My father was in the back of the Jeep pickup, throwing bales of hay out for the cows. I was in the cab, driving. I was five years old.
Safety wasn’t a major issue, since we were on level ground out in the pasture, with acres and acres of room. In first gear, otherwise known as “granny low,” we were probably moving at the dizzying pace of least five miles an hour. There was no traffic, either, other than the cows, who were all safely occupied behind the Jeep where the food was.
Looking back now, I can see that the Jeep would have—and probably did, on days when my father fed the cows by himself—idled its way along perfectly well without me behind the wheel. At the time, though, I took my responsibility as the driver quite seriously. I must have been standing up, because I remember peering through the windshield, clutching the steering wheel with both small hands while we bumped across the prairie.
When the hay was all distributed, my real responsibility began. I was supposed to step on the brake and stop the Jeep so my father could get out of the back, get into the cab, and take over the driving chores. Following the directions he called through the open window on the driver’s side, I planted my foot on the pedal and pushed.
We didn’t stop. I tried again. We kept moving. If anything, we seemed to be going faster. I’m not sure whether I was stepping on the clutch or the accelerator instead of the brake, or whether I simply didn’t have enough oomph to push the brake in far enough to do any good. I rather think I had the wrong pedal.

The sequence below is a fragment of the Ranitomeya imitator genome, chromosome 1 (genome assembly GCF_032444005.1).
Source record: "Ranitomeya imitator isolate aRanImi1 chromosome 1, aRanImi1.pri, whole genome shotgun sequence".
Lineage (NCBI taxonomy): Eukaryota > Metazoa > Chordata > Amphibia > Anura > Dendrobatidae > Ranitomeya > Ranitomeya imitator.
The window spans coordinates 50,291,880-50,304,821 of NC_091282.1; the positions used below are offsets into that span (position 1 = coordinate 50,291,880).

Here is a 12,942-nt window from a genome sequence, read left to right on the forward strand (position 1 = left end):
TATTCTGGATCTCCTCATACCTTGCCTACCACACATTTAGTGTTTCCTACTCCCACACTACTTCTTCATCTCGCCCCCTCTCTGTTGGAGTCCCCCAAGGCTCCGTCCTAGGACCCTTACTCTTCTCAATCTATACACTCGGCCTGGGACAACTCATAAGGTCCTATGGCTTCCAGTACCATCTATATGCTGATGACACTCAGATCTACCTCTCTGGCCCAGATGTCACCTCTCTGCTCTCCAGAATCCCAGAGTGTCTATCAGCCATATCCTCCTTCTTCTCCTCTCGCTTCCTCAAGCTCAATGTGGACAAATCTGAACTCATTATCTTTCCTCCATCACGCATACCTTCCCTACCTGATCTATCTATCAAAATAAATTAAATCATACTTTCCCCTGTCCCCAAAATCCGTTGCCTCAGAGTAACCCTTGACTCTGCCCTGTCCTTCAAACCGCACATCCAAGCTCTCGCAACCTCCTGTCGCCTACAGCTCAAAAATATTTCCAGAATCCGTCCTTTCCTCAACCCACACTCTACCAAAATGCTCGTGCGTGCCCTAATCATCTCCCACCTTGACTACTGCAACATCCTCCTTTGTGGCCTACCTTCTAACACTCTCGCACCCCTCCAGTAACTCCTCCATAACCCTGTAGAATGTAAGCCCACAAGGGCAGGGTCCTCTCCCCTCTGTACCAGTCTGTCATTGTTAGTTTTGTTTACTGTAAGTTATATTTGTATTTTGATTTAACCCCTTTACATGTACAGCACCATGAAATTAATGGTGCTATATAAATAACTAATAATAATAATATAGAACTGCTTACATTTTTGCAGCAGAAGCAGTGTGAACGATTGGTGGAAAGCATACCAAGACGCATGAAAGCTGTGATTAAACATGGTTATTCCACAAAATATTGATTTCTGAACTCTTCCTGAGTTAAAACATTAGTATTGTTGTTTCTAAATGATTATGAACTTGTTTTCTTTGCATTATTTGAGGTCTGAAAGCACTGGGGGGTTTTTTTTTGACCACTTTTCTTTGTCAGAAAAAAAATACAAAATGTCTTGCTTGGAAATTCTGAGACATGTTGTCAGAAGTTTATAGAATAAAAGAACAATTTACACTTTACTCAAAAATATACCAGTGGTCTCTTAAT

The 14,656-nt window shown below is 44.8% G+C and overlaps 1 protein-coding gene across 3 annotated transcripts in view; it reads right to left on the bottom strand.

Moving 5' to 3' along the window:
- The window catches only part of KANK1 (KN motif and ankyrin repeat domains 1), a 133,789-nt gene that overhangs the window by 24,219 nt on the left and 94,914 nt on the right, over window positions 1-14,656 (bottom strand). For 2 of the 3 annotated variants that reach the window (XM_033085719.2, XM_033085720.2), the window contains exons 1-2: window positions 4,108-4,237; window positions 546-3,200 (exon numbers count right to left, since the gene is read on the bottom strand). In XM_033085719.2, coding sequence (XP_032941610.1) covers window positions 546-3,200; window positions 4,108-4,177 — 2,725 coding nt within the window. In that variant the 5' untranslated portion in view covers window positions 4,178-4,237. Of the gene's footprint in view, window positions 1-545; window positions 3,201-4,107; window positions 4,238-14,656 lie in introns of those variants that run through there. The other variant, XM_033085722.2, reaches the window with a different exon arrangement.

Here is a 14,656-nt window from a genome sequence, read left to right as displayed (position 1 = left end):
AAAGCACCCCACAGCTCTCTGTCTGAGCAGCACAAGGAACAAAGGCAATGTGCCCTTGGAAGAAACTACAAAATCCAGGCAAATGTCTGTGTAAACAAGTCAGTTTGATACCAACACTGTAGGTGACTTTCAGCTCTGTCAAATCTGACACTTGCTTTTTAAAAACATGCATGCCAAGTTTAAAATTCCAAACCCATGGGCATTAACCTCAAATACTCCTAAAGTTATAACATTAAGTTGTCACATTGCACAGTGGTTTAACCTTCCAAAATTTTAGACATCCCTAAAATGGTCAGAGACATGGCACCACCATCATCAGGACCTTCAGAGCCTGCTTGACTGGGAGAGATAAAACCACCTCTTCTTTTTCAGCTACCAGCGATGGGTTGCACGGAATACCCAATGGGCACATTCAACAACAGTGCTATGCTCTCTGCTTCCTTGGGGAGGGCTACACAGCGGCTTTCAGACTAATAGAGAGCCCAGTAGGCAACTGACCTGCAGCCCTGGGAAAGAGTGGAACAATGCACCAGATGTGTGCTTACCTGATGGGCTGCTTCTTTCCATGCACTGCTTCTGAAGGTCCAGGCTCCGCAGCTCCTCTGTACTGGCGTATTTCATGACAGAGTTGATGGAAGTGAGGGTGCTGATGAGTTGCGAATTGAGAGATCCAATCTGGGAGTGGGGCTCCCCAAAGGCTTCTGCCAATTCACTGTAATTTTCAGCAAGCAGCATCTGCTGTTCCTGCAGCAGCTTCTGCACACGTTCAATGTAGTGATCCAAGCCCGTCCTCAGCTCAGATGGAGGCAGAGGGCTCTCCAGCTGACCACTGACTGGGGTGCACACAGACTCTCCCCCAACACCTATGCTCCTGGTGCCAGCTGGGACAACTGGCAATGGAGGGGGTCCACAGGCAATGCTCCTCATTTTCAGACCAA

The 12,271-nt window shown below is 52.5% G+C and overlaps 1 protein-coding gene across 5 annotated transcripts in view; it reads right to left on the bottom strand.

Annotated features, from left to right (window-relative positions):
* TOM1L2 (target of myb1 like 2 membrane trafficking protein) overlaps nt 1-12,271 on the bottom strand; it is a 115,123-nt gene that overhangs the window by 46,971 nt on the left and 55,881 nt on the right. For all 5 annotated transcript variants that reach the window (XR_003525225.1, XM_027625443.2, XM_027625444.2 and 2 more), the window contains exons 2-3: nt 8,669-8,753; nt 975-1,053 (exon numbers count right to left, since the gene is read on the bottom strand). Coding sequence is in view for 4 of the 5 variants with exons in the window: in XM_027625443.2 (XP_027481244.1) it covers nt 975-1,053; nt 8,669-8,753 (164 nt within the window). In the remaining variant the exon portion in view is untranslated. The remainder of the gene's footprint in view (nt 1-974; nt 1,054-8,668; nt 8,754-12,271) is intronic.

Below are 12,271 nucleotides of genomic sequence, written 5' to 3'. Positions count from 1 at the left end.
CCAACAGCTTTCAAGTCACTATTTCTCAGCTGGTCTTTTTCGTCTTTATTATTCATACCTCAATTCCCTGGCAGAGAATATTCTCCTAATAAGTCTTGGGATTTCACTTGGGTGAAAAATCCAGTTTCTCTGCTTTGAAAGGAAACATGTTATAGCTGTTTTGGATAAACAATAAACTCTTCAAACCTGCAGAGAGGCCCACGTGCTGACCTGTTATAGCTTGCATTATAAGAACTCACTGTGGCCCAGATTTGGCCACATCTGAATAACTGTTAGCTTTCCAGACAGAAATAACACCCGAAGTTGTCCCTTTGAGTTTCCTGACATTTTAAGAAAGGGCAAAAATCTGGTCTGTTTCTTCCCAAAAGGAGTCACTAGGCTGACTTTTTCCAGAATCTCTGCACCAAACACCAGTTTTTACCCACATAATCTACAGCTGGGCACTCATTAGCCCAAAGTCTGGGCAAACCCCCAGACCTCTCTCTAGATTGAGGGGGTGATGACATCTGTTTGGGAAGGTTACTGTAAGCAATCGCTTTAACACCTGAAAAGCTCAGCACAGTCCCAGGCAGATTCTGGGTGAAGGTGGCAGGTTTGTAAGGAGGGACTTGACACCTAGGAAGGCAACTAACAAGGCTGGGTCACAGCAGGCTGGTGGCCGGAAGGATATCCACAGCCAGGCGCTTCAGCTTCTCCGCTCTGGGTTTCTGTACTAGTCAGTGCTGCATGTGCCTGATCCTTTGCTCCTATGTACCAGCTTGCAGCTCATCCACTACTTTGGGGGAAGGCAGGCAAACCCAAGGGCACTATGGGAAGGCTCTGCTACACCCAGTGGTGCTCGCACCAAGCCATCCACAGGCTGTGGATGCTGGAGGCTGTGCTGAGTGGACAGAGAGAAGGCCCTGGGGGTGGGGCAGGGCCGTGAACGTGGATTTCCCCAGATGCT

At any rate, I wasn’t getting the Jeep stopped. And even with my somewhat limited view just barely above the dashboard, I could see that we were getting closer and closer to the fence.
I wasn’t sure of the consequences of driving through three strands of barbed wire, but I knew enough to know it couldn’t be good. I began to panic. This didn’t do anything to help my driving skills or my ability to follow directions.
Finally, my father swung down from the pickup bed and into the cab of the moving vehicle. My memory is that he climbed in through the window, though he may have leaned over from the box to open the door and scramble in.
Whichever way he did it, I was in awe. To climb from the box to the cab of a pickup while it was moving—granny low or not—seemed to me to be a feat of acrobatics worthy of a circus performer, or at least a cowboy.
True, I wasn’t exactly an adventurous child, not being the type to hurtle down steep hills in the little red wagon or try to fly from the roof of the porch. Maybe I was easily impressed. Still, it seems pretty cool to me even now.
Funny thing, though. For some reason, no one asked me to do any more driving until I was 13. Maybe they were just waiting until I was tall enough to reach the pedals. Or maybe it just took that long for me to figure out the difference between the clutch and the brake.